Thursday, July 7, 2011

Do Whatcha Wanna*

While some PIs eventually learn to take pride in their "grantsmanship," I doubt anyone is happy with the grant system.  Nominal scientists spend their time trying to raise money rather than doing actual science.  We award grants based on people's paper trail, and then go tell them to teach, train, proselytize, and, oh yeah, publish.

I don't have a well thought out solution to the problem, but I do have a half-baked one: treat scientists like start-up companies.  My idea comes from two strains.

Cause it makes you smile if it sounds dope
When I read The Double Helix, the biggest surprise to me was that Watson and Crick discovered the structure of DNA as a side project.  They both were working on other projects - I can't remember what, but I think it had to do with invertebrates - and would sneak off together to try and piece together the crystallography data.  And Watson kept having to appease his advisor that his main project was indeed moving along, and apply for fellowships.

The lessons I took from this (and this is simplistic) are that people work best on things their interested in, and trying to make them work on a specific project is counterproductive. This may be my experience, but I know many people who toil away on mediocre projects when they yearn to do something else.** Yet, when we apply for grants, we make people write up specific projects that by definition may not yield interesting results. So what do we do if we stop writing grant proposals?

Scientists and startups
One of my favourite essayists is Paul Graham.  He's an angel investor (venture capitalist) who biannually runs a startup bootcamp to identify and train tech entrepeneurs.  When he decides whether to invest in a company, he almost ignores their business plan, because nascent companies constantly change plans.  What he focuses on are the founders, and he looks for specific traits: determination, flexibility, imagination, naughtiness, and friendship. Founding companies is extremely demanding, with a high failure rate.

Entrepreneurs and scientists share a lot of similarities.  They're both trying to do something new, which means exploring a lot of idea space, and modifying the plan as results come in.  They both have to overcome failure, whether it's experiments not working, or users not signing up. The rewards are asymmetric, with the best projects doing orders of magnitude better than the average. The best scientists and founders are not necessarily those that are the smartest, but the best hackers and hustlers.  And both groups waste a lot of time trying to raise money.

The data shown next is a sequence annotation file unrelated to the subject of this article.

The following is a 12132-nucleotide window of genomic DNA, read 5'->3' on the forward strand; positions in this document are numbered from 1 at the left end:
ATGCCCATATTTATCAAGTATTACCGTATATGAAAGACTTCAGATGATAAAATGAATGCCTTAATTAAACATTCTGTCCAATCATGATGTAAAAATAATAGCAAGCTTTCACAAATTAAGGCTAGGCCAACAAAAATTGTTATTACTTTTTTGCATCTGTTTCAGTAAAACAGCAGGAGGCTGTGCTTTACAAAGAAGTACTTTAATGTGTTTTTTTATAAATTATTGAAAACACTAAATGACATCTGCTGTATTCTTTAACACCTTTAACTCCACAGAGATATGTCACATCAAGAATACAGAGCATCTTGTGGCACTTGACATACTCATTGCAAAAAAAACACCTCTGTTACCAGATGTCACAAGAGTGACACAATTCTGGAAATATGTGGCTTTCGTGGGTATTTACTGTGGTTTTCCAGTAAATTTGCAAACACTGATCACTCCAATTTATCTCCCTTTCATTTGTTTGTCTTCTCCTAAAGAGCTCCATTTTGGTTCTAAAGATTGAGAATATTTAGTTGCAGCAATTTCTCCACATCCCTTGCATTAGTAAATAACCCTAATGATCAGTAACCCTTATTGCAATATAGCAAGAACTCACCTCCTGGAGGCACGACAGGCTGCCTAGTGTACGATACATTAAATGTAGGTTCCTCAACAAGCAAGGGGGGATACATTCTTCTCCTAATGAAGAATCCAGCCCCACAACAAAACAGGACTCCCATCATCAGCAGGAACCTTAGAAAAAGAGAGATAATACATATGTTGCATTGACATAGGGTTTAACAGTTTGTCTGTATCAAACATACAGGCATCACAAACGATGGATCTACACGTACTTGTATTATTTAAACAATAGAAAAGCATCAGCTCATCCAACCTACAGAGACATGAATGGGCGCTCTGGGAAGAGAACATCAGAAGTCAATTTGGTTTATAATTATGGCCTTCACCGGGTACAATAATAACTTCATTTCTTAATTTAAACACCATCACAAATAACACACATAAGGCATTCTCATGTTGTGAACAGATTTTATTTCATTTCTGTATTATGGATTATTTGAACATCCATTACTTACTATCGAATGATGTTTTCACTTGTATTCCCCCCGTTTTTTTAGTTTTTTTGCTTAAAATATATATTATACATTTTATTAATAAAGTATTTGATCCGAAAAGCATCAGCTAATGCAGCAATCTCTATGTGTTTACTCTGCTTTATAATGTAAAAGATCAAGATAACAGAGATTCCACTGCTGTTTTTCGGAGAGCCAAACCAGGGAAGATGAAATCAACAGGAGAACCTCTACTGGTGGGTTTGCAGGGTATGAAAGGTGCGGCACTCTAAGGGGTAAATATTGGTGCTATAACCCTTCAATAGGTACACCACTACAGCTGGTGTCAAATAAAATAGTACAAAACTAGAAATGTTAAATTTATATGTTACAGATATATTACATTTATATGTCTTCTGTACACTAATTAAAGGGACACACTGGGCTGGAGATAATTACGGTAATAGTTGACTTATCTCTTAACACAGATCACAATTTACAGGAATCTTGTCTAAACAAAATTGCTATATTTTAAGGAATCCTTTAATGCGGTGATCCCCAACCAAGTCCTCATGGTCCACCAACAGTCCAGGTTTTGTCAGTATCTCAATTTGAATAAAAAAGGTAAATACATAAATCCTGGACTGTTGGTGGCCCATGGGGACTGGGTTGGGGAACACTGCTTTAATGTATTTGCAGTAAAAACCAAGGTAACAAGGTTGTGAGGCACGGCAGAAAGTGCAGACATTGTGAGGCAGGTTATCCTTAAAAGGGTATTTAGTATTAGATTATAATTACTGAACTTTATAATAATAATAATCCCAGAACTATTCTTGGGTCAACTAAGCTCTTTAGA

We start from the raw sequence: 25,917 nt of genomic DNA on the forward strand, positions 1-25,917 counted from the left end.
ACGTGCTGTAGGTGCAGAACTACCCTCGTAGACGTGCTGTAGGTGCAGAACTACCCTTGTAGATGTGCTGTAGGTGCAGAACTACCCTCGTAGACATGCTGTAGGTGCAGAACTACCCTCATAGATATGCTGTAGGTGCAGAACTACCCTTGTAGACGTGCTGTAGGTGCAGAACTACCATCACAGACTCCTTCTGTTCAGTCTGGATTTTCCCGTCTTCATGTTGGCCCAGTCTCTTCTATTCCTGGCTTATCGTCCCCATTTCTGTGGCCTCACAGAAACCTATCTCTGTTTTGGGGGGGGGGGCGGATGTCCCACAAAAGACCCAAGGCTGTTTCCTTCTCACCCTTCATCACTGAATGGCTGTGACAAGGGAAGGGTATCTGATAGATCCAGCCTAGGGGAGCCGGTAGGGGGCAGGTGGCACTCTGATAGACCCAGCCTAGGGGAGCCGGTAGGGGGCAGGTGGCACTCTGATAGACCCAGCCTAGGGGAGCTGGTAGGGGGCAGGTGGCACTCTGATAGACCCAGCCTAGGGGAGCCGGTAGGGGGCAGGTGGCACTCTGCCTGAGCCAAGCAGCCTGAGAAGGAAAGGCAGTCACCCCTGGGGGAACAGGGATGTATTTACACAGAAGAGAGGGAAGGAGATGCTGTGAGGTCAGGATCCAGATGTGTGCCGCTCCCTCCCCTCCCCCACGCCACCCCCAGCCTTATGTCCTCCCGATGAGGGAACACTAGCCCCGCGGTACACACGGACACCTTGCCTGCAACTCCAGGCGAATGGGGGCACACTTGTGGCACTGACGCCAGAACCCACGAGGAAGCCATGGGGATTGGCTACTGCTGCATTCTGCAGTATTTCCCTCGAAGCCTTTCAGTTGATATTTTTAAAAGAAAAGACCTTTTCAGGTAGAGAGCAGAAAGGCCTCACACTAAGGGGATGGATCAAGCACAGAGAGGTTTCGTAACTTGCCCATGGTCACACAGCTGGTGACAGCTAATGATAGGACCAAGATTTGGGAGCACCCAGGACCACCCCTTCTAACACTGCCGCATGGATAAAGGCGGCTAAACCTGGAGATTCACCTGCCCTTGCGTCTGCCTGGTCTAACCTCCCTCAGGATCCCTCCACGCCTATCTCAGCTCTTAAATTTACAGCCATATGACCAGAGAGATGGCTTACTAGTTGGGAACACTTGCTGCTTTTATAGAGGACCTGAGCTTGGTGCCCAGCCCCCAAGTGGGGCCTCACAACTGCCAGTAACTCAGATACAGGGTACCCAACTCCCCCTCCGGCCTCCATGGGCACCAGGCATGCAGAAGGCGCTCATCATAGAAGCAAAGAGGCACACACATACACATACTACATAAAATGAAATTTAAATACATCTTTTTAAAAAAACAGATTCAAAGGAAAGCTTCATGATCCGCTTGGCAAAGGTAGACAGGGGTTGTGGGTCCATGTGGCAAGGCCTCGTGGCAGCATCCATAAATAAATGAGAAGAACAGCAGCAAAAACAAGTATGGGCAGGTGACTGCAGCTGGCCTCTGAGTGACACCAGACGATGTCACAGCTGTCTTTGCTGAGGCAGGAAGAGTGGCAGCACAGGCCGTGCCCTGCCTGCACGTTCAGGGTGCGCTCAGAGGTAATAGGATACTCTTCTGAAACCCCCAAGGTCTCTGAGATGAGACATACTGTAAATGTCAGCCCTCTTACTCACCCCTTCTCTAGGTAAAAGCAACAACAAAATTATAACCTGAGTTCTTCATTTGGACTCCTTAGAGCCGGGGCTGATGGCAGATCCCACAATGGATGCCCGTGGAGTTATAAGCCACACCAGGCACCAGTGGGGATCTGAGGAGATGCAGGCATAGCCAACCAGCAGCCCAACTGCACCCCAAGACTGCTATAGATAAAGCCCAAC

Ten years ago, venture capitalists evaluated startup companies the same way we evaluate grants today: they'd ask for a business plan, and then fund based on that.  But they've realized another model has better yield: ignore the business plan, and fund the founder.  My proposal is that scientists do the same.

Rather than have people spend weeks writing a fellowship, filled with scientific justification and wedged-in hyphotheses, let's run a scientist boot camp.  Take a month, send people off to Woods Hole (or wherever), and have them slap together a project.  See who stays up late.  See who tries something spectacular, fails, then whittles it down to something manageable.  See who hacks together a solution to a problem.  And fund them, for whatever the want to do, proposal unseen.

In the end, I don't think the cost is that high: some flights, a month's pay for the students, and a couple supervisors.  You'd save a lot of grant reviewers' time.  You'd build camaraderie between the students that may last as they venture back to their home institutes.  And you might end up funding successful scientists rather than people with good credentials.

(Having slept on this, I am downplaying the logistics  here.  For example, working with mouse models would be difficult in a one month course. But there are pretty common, useful mouse lines like Thy1-GFP/ChR2, and you could even try a BYOM system if the mouse quarantines were modified for the unique situation.)

*In honor of Treme.

** I realize even mediocre projects need resolution.  Sometimes its better, though, to just pull the plug.

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